A ’Young People’s Charter’ demanding an end to the “war being waged on young people” was drawn up over the weekend.
The Charter, which makes demands under a series of headings including unemployment and forced emigration, fee hikes and grant cuts, precarious work and internship culture, housing and mental health, was written by up to 200 people who took part in a “youth assembly” in Dublin’s Liberty Hall on Saturday. It was organised by two newly-formed groups - We’re Not Leaving and the Young Workers’ Network (YWN).
Among the demands made in the Charter are for the establishment of an independent monitoring body to oversee internship programmes; that interns should not displace employees; that a day’s work should equal a living wage; the vote for young people forced to emigrate; an end to the recruitment embargo in the public sector; recognition of the impact of unemployment, precarious work and poverty on the mental health of young people, and, a third-level system that is truely free from the point of entry.
Opening the rally, Shane Fitzgerald (25), from Celbridge, Co Kildare, explained the rationale for the rally and the reasons for founding We're Not Leaving. "This is a call out to young people who have had enough of forced emigration, no work, unpaid work, miserable work. This is a call out to any young person who is ready to take that step into getting organised and fighting back against all the crap, against all the corruption, against all the attacks on our lives."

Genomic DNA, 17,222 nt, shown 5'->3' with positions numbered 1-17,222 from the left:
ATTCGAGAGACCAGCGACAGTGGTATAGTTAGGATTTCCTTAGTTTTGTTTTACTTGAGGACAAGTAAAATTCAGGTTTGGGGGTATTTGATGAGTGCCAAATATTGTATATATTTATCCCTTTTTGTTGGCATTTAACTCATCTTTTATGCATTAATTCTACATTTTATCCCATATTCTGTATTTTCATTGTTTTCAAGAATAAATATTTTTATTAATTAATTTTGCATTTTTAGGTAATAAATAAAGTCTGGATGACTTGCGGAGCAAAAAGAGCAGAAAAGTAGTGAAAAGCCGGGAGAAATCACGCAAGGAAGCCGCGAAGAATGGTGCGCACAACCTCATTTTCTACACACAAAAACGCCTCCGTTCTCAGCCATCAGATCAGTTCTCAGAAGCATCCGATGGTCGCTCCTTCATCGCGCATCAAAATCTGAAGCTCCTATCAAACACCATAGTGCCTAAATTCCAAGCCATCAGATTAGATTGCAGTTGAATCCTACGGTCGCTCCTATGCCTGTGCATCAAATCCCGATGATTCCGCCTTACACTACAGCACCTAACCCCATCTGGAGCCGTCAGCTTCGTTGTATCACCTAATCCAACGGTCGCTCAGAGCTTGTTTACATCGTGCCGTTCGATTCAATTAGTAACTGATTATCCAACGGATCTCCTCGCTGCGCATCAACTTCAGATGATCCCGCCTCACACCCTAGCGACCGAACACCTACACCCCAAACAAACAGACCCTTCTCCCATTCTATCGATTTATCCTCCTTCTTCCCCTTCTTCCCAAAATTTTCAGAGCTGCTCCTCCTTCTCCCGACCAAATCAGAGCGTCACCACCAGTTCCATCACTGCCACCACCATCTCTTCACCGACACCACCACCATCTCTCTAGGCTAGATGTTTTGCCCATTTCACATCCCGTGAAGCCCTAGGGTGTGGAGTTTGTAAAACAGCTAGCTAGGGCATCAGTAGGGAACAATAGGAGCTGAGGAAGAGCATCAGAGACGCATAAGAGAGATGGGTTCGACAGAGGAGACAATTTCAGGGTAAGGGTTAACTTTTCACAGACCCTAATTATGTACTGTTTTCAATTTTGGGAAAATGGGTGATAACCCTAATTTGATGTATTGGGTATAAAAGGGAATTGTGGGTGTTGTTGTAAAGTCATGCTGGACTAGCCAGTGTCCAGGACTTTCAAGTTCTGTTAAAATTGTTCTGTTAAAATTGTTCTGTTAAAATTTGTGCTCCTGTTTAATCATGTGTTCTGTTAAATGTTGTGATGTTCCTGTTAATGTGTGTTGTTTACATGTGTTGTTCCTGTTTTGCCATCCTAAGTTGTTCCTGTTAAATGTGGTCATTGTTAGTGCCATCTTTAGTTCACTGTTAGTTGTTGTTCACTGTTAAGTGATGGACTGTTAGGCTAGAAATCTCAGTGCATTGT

Young people were outraged at the assertion by some that under- and unemployment as well as emigration could be attractive.
“This is not a lifestyle choice. Unemployment or emigration or any of these deeply scarring societal issues are not a lifestyle choice. We all want fulfilment in our lives. We all want and need our basic material and mental well-being taken into consideration. We all want a chance to live with dignity.”
Laura McKenna (31), a Siptu member and co-founder of the YWN said the rally was about identifying the issues facing young people and organising young people to address them.
“Society is already labelling us the ‘lost generation’. Well I’m not accepting that. I’m demanding our future back. Our future has been robbed from us in broad daylight and no-one is apologising. Well we are here. We are going to fight. We are not leaving and we’re demanding our future.”